What is an 'Econometrician '

An econometrician is an individual who uses statistics and mathematics to study, model and predict economic principles and outcomes. Econometricians use statistical measures and mathematical formulas to produce objective results in the study of economics.

BREAKING DOWN 'Econometrician '

An econometrician is a type of economist who integrates statistics and mathematics into economic analysis. Econometricians use highly specialized math and statistics to generate quantifiable results. Individuals employed as econometricians typically have advanced degrees in statistics and economics, although some universities do offer specific degrees in econometrics.

Demand for advanced data analysis capabilities is fueling a boom for workers with econometrician skills. Beyond core data manipulation capabilities, many econometricians are also well versed in designing and sharing data backed business and economic theories. Those capable of selling researched based ideas that meet business objectives are in short supply.

What Are Econometrics?

Econometrics is the application of statistical methods to economic data and is described as the branch of economics that aims to give empirical content to economic principles. More precisely, it is the quantitative analysis of actual economic phenomena. Econometricians are those capable of leveraging this growing body of social and data sciences.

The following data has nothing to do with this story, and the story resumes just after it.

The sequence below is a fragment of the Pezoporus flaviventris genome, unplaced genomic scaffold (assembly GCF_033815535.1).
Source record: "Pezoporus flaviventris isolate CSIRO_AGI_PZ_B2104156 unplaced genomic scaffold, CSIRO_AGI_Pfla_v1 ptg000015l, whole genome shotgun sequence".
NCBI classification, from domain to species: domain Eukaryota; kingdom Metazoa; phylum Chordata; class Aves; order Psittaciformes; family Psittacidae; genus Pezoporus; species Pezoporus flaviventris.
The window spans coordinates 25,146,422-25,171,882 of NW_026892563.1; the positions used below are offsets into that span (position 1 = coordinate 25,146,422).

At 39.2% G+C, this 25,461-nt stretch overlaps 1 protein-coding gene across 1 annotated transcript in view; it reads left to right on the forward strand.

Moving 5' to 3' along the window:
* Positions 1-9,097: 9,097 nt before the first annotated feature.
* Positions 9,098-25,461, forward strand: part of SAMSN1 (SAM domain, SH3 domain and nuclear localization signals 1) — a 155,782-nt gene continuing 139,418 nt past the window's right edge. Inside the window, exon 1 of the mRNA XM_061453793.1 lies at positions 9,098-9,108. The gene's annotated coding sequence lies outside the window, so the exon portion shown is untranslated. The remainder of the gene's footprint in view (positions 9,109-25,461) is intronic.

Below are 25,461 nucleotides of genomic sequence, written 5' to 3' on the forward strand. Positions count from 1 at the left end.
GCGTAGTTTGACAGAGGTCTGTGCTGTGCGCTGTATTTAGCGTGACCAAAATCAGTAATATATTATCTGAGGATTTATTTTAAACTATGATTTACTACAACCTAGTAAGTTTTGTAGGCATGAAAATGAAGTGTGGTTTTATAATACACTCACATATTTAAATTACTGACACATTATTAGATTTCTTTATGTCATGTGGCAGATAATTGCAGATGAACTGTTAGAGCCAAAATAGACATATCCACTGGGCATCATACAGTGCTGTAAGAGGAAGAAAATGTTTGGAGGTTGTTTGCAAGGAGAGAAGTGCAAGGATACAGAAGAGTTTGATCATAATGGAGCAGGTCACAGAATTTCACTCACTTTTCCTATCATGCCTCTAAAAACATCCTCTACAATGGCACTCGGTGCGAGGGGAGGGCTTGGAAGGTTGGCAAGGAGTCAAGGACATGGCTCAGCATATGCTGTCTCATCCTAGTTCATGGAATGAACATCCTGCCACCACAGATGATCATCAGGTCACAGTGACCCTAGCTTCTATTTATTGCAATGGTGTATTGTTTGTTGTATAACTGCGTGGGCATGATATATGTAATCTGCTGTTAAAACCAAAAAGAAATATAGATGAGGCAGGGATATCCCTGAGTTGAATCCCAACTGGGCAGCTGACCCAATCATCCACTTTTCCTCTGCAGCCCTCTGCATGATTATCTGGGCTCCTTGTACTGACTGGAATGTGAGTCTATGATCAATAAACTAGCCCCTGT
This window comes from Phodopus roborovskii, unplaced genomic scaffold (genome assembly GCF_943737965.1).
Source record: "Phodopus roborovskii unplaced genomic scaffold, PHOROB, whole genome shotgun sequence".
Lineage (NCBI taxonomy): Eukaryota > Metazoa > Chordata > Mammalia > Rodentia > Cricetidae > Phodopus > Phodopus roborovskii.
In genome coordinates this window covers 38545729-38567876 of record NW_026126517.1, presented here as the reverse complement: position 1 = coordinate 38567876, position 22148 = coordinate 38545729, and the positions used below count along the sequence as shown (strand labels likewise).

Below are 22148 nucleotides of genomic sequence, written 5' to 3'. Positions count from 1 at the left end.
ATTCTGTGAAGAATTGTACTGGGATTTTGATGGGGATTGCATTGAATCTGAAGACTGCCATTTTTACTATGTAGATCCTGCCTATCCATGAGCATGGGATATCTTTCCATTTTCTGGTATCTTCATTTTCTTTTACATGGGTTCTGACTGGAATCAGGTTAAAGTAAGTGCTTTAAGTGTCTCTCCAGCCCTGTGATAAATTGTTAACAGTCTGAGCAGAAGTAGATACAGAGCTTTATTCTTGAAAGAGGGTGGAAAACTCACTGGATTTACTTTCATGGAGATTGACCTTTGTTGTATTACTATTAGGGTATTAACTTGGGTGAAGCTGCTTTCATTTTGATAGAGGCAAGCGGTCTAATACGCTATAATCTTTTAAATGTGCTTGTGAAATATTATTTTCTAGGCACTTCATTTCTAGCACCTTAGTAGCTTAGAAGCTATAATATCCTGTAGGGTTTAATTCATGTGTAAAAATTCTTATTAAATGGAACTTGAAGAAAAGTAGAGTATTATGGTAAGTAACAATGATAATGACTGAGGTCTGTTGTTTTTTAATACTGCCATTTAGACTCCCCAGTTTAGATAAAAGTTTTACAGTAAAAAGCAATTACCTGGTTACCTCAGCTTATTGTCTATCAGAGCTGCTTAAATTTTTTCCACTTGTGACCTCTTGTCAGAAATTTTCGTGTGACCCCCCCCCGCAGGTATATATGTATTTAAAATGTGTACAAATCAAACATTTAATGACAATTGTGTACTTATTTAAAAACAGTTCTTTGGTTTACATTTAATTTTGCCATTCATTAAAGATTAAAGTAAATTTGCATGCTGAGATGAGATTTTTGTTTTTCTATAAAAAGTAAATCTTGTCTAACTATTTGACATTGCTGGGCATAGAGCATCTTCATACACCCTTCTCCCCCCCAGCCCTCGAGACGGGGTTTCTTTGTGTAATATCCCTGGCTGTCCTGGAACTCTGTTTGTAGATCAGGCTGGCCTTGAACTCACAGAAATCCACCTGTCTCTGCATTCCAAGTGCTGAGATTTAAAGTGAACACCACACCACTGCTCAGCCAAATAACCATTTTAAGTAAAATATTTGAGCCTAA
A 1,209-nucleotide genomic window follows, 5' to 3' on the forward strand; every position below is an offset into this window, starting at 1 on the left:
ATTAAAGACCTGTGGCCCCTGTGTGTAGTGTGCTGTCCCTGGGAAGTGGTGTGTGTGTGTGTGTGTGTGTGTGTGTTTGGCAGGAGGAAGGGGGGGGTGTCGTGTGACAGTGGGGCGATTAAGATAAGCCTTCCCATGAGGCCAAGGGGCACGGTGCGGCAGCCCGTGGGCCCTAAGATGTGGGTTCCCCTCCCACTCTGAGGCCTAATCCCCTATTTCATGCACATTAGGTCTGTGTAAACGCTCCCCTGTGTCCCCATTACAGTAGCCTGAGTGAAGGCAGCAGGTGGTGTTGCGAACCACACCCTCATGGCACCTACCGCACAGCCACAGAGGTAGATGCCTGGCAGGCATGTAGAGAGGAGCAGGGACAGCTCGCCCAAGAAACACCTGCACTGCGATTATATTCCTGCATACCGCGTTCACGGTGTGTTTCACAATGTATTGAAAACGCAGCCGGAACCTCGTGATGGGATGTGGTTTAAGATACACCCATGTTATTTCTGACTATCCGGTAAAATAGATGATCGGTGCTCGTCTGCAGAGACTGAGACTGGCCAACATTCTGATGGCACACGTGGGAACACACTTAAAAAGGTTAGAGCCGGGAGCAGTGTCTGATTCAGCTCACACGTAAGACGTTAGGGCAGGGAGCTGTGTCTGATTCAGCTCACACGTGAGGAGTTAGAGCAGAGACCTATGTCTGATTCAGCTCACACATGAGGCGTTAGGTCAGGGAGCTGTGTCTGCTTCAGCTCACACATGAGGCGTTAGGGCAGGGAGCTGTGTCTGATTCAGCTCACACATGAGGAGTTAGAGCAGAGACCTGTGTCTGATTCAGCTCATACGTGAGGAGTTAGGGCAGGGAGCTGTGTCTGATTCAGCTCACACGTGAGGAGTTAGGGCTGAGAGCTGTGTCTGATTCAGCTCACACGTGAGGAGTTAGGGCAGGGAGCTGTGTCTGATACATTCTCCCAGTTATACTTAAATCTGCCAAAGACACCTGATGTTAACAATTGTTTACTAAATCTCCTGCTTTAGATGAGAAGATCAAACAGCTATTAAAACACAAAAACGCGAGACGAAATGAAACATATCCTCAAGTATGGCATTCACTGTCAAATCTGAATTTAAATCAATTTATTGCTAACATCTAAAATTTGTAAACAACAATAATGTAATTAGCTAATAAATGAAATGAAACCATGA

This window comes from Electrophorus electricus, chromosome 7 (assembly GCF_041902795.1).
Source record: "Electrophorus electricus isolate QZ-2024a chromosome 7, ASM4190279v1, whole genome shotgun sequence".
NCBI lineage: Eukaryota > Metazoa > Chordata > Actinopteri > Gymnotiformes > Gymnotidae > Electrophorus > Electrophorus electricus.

The basic tool for econometrics is the multiple linear regression model. Econometric theory stresses statistical theory and mathematical statistics when analyzing and manipulating econometric methods. Econometricians try to find estimators that have desirable statistical properties including unbiasedness, efficiency, and consistency — different data-sets will test an econometricians experience in recognizing these common data management biases.

The main journals that publish research on econometrics are Econometrica, the Journal of Econometrics, the Review of Economics and Statistics, Econometric Theory, the Journal of Applied Econometrics, among numerous other industry and academic publications.

Increasingly, universities and industry practitioners are expecting econometricians to take their analysis the extra mile by giving it context, which is more approachable for nontechnical disciplines. It's not uncommon for econometricians to study information design as well.

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